Another youth said, "I would never go home. Me and my dad are not good for each other. We'd start going at it all over again. We'd yell at each other. We shove each other. We'd wrestle each other. He'd hit me. I'd hit him. No…I'll stay out here." This youth is new to the street. He suffered a loss of a dear family member in the last year. His family, including younger siblings, is broken apart. He is learning survival skills of the street fast.

Another youth said, "I've never had a home in my life. If I had one, I'd go home to it. I'm an orphan. I was in foster home after foster home. I was so much trouble that none of them want me back. I can't imagine what it's like to have a home at all. It just blows my mind." This youth also has many substance abuse issues, although he also is not trapped in addiction yet, either.

I was so struck by their different views of home and what constrast there is from person to person. Like everyone, each of these street youth is a different and unique individual. Each of their stories is unique. What they each need is different. What SYM offers each is to simply be alongside them in the home they've got for now–the street–with love, compasion, understanding, and grace. How we all need these things! We do little things to make the street more tolerable and to remind them that their path from the past into the future needn't be on the street forever.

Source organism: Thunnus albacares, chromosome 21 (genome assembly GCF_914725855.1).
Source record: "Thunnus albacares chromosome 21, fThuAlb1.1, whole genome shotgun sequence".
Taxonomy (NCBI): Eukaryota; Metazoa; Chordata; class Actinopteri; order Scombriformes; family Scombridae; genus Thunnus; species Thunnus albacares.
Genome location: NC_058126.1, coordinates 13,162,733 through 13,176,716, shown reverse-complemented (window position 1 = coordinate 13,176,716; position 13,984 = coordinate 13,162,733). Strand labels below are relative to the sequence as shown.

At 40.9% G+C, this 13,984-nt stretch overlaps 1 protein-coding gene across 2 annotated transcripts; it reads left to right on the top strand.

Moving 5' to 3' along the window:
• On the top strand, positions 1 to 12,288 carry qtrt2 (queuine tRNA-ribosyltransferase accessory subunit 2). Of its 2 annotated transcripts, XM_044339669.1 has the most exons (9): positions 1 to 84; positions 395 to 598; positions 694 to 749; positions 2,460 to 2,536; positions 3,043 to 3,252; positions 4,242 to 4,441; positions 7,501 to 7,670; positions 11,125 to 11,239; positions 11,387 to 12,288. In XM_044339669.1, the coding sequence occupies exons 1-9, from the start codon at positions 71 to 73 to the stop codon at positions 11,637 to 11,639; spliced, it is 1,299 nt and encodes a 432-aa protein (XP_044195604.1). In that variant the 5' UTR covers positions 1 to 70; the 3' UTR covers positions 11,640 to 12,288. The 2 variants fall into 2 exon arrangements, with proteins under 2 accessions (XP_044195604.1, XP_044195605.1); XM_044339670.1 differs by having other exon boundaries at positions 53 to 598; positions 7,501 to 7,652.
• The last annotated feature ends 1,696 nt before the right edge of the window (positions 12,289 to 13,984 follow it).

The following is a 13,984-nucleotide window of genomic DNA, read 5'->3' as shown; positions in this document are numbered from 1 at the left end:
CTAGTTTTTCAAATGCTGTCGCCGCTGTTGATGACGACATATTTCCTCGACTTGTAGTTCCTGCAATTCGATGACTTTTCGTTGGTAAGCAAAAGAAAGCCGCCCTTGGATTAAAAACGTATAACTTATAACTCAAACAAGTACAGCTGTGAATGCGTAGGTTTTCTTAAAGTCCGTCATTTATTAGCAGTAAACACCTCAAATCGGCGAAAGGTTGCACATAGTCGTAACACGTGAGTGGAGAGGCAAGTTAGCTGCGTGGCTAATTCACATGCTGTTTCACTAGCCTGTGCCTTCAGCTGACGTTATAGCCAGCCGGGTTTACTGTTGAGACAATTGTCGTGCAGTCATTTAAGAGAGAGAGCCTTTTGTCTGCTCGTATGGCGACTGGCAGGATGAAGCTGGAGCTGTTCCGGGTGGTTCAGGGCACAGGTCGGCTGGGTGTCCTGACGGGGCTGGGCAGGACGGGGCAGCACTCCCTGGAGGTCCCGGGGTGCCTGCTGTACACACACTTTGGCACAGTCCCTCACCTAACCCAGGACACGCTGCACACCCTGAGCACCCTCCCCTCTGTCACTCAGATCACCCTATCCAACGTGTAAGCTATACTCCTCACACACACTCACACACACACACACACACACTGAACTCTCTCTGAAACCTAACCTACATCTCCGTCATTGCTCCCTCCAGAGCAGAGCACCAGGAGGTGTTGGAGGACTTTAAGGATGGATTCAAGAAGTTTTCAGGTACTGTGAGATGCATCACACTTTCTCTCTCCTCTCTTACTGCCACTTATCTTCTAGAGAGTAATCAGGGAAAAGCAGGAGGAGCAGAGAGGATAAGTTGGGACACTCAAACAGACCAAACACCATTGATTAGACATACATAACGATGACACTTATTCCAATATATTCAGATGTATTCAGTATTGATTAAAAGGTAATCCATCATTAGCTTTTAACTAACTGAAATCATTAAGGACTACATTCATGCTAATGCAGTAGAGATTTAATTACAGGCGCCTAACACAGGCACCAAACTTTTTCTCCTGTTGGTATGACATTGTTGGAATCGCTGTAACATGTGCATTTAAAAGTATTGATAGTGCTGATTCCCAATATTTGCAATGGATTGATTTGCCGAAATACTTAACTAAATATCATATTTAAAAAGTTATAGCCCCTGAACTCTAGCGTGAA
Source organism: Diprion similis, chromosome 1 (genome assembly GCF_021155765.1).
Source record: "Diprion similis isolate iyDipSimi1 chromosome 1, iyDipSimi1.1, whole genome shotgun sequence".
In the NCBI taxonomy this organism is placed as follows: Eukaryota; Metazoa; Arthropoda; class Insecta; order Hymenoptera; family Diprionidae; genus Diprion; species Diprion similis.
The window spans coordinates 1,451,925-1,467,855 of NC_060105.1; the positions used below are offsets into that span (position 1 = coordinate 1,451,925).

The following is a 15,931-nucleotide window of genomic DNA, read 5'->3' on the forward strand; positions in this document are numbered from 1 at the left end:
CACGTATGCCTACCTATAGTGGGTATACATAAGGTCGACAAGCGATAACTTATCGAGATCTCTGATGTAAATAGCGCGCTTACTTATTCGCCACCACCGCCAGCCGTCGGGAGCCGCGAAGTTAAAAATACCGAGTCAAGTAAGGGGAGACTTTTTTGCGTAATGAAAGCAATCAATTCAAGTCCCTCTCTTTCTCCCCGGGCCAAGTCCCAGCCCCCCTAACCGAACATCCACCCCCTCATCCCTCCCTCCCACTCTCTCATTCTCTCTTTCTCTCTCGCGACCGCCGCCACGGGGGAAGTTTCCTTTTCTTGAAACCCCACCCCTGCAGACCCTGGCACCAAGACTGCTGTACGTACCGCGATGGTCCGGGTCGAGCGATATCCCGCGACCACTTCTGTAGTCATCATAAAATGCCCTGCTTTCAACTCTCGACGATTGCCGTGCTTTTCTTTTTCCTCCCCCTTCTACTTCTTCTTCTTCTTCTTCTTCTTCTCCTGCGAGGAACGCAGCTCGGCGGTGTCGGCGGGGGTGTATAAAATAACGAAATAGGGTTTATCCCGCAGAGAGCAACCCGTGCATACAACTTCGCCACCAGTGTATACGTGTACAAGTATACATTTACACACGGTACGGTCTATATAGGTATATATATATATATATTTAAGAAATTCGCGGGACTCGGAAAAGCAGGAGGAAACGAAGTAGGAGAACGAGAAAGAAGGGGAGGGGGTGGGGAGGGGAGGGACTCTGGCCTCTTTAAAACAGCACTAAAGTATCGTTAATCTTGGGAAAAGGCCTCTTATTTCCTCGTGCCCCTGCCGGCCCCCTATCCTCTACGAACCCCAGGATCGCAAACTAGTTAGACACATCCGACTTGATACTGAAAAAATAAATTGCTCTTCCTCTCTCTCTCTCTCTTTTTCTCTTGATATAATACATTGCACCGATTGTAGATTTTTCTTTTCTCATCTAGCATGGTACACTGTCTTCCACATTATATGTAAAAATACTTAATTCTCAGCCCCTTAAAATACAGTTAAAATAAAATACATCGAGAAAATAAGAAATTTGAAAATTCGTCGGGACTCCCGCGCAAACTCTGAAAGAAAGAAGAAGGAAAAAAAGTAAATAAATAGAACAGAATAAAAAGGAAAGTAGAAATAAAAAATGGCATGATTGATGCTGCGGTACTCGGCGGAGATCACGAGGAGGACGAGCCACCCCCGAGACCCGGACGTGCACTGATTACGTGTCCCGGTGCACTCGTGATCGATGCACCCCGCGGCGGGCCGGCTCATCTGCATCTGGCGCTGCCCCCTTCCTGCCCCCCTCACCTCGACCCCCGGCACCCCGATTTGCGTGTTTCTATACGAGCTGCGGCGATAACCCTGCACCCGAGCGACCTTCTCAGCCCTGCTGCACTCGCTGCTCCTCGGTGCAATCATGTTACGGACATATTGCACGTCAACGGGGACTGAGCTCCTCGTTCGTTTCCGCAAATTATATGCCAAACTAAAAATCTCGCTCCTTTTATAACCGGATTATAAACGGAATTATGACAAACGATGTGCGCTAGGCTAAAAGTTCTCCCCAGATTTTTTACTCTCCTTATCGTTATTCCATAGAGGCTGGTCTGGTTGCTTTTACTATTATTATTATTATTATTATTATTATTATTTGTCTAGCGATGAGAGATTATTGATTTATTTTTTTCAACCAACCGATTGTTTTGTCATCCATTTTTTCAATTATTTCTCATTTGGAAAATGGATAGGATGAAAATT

May love, compassion and grace, as well as all the little things we also need be abundant for you this Thanksgiving season. May we all remember that we're unique, every single one, and yet part of the same family of God. We are His, and He has every single one of us.

"To know, love and serve street dependent youth."